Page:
Detect and close a dialog when it opens?

We have a program that routes all of it’s printing through a ‘helper’ app. The helper app formats the data into print ready output and sends it to the appropriate print queue on the server. Through some flaw in either the app or the print driver, periodically a standard windows “Print” dialog will come up, allowing for choice of printer or changing settings for the job. When this happens, all subsequent print jobs are held up until someone logs onto the server and clicks “Cancel” on the dialog. (If you click print, it causes future jobs to print using incorrect settings.)

For various reasons, the helper app runs under a local account on the server with administrator rights. This means when staff notice a problem printing, they call the helpdesk, who notifies a tech or server admin, who logs onto the existing session with the local account, cancels the print dialog, and then the session. (We just hired a new helpdesk person a month or so ago. If I can’t find another workaround for this issue, they may eventually get the credentials to log onto this server so they can cancel the print dialog without involving anyone else, but not yet.)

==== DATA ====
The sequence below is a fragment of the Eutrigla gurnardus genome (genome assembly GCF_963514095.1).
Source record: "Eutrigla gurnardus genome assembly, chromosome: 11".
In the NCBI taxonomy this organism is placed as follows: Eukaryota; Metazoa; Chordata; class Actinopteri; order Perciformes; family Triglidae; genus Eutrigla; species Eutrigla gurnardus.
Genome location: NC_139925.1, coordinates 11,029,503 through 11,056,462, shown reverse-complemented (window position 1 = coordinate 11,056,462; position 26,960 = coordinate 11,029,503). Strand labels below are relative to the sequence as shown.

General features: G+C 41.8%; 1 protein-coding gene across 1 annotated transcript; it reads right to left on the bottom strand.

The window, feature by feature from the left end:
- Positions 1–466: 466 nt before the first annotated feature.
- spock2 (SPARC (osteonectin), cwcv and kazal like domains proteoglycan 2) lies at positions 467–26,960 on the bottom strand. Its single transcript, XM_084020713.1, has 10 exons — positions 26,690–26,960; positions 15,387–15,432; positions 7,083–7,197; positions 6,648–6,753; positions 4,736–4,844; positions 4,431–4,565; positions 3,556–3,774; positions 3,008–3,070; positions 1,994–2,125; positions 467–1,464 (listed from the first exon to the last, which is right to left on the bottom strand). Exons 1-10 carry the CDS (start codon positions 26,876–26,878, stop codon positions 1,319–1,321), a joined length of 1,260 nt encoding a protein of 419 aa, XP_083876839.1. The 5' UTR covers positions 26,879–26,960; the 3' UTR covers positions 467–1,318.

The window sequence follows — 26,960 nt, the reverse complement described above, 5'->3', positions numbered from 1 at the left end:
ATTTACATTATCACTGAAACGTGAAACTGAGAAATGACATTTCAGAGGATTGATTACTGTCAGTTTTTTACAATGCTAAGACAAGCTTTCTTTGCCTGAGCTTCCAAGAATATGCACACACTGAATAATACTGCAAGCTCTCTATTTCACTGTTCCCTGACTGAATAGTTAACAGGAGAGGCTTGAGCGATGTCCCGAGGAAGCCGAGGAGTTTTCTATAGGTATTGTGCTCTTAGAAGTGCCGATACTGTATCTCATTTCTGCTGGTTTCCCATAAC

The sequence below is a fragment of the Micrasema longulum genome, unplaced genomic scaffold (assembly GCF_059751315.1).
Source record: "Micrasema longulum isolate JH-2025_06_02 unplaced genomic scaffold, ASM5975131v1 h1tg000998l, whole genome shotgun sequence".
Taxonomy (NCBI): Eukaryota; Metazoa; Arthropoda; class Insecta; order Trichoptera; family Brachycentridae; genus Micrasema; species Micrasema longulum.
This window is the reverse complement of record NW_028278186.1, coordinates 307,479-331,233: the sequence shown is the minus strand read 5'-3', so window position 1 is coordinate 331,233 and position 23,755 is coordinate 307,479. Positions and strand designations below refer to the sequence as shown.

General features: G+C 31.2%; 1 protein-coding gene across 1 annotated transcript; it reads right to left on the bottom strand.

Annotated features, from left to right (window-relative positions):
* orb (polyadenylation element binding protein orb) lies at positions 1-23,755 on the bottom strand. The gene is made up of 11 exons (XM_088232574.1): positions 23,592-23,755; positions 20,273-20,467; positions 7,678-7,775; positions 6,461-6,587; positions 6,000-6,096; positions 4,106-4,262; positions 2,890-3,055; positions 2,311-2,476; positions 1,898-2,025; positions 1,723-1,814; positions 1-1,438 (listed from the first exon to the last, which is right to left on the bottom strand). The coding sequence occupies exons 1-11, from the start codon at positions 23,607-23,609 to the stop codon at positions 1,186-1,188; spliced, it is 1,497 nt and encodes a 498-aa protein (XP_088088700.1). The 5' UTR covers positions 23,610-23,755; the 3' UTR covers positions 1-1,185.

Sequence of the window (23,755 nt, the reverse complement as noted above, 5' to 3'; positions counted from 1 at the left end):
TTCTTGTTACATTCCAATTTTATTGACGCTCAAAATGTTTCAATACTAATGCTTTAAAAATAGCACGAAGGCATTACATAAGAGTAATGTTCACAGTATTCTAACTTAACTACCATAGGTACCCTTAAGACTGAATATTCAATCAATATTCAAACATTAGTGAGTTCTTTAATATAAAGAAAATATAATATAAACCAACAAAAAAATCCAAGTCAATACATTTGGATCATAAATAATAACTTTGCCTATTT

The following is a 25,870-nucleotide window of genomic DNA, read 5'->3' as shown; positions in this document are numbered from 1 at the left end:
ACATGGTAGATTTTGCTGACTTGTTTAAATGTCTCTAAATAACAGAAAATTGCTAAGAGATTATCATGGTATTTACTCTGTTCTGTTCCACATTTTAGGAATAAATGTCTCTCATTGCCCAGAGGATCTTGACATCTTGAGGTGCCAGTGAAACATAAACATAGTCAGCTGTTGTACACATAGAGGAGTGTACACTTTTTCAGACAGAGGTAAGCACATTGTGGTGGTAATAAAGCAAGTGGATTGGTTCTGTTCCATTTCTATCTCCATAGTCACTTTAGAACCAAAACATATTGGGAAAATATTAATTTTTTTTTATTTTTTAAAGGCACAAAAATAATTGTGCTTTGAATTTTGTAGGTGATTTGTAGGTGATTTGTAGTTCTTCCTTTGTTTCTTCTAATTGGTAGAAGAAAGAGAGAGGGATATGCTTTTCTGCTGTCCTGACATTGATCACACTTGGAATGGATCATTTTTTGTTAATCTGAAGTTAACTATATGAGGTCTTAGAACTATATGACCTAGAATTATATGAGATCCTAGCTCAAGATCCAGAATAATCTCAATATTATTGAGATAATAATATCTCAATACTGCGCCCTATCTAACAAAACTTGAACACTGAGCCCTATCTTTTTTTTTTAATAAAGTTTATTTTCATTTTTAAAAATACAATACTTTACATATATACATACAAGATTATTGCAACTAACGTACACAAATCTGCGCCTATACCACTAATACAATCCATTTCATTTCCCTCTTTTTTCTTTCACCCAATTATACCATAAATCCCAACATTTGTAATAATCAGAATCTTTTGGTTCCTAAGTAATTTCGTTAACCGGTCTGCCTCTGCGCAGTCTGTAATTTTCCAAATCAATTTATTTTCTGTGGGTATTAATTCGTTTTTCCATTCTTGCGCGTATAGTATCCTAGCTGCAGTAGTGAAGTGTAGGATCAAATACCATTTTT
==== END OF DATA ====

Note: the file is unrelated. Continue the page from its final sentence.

Would it be possible for a powershell script either running in the background, or run as a scheduled task every 1-2 minutes, to look for an open print dialog in this local user’s session and cancel it automatically? How could I go about detecting the open window, and sending a cancel to it?

  • I realize that I may well be trying to drive a screw in with a hammer here. . . if there’s a better tool to use for this than powershell, I’m open to suggestions.

You’d be better off finding and fixing the bug that’s causing this situation in the first place. Writing scripts that interact with the GUI is possible, but when you start talking about combining that with services or scheduled tasks, it can become either difficult or outright impossible.

Thanks for the reply. I don’t know where to even begin tracing down an issue of this nature, so I was hoping to just automate the “workaround” that we’ve been using. I’ve contacted the software vendor about this before, but they’ve never seen this issue before and blame some unnamed problem with the print driver or OS. I can’t rule the print driver out, but the server only has 2 print drivers in use, both very common printers.

I know putting something in place to automatically close the dialog window is not a pretty solution, not a solution at all really, but it would at least make the problem less of a pain to deal with.

To determine what is causing the popup, install ProcMon and when the dialog appears, there is a little crosshair button that you can click then click the dialog and it will show you the process tree for that dialog to help you determine what is actually prompting the popup.

I’ll be out of the office through next week, I might give that a try when I get back. I guess I assumed that since it’s the system print dialog it would be tied to the spooler, but if not, that might be useful.

Hi Aurock,

I agree with Dave on attempting to find the root cause. If that is not successful I would check if AutoHotkey works for you instead of coding this in PowerShell.